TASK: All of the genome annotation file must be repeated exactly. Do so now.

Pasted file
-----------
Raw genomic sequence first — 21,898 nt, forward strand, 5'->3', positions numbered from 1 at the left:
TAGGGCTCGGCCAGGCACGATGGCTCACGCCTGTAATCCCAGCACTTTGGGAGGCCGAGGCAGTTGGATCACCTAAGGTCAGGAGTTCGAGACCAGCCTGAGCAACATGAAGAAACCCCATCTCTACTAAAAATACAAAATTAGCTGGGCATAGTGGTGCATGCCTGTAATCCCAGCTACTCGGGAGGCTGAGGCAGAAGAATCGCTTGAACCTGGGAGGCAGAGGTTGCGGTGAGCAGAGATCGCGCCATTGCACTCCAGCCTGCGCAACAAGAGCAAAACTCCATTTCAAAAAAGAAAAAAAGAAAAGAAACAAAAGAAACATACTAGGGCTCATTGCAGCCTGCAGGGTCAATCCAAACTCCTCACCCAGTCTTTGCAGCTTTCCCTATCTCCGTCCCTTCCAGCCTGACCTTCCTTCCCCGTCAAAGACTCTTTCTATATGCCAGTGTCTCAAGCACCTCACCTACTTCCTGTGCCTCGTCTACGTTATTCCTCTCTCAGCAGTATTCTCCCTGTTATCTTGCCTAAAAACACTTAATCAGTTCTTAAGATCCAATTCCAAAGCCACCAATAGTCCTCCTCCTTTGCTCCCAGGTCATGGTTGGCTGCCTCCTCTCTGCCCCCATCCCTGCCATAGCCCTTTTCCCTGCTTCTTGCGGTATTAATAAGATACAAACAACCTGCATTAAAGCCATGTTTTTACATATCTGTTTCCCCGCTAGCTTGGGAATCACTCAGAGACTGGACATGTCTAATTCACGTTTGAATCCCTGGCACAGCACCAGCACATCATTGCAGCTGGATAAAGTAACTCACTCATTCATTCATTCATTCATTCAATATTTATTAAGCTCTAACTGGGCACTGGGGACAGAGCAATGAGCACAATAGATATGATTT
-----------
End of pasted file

Raw genomic sequence first — 21,898 nt, forward strand, 5'->3', positions numbered from 1 at the left:
TAGGGCTCGGCCAGGCACGATGGCTCACGCCTGTAATCCCAGCACTTTGGGAGGCCGAGGCAGTTGGATCACCTAAGGTCAGGAGTTCGAGACCAGCCTGAGCAACATGAAGAAACCCCATCTCTACTAAAAATACAAAATTAGCTGGGCATAGTGGTGCATGCCTGTAATCCCAGCTACTCGGGAGGCTGAGGCAGAAGAATCGCTTGAACCTGGGAGGCAGAGGTTGCGGTGAGCAGAGATCGCGCCATTGCACTCCAGCCTGCGCAACAAGAGCAAAACTCCATTTCAAAAAAGAAAAAAAGAAAAGAAACAAAAGAAACATACTAGGGCTCATTGCAGCCTGCAGGGTCAATCCAAACTCCTCACCCAGTCTTTGCAGCTTTCCCTATCTCCGTCCCTTCCAGCCTGACCTTCCTTCCCCGTCAAAGACTCTTTCTATATGCCAGTGTCTCAAGCACCTCACCTACTTCCTGTGCCTCGTCTACGTTATTCCTCTCTCAGCAGTATTCTCCCTGTTATCTTGCCTAAAAACACTTAATCAGTTCTTAAGATCCAATTCCAAAGCCACCAATAGTCCTCCTCCTTTGCTCCCAGGTCATGGTTGGCTGCCTCCTCTCTGCCCCCATCCCTGCCATAGCCCTTTTCCCTGCTTCTTGCGGTATTAATAAGATACAAACAACCTGCATTAAAGCCATGTTTTTACATATCTGTTTCCCCGCTAGCTTGGGAATCACTCAGAGACTGGACATGTCTAATTCACGTTTGAATCCCTGGCACAGCACCAGCACATCATTGCAGCTGGATAAAGTAACTCACTCATTCATTCATTCATTCATTCAATATTTATTAAGCTCTAACTGGGCACTGGGGACAGAGCAATGAGCACAATAGATATGATTT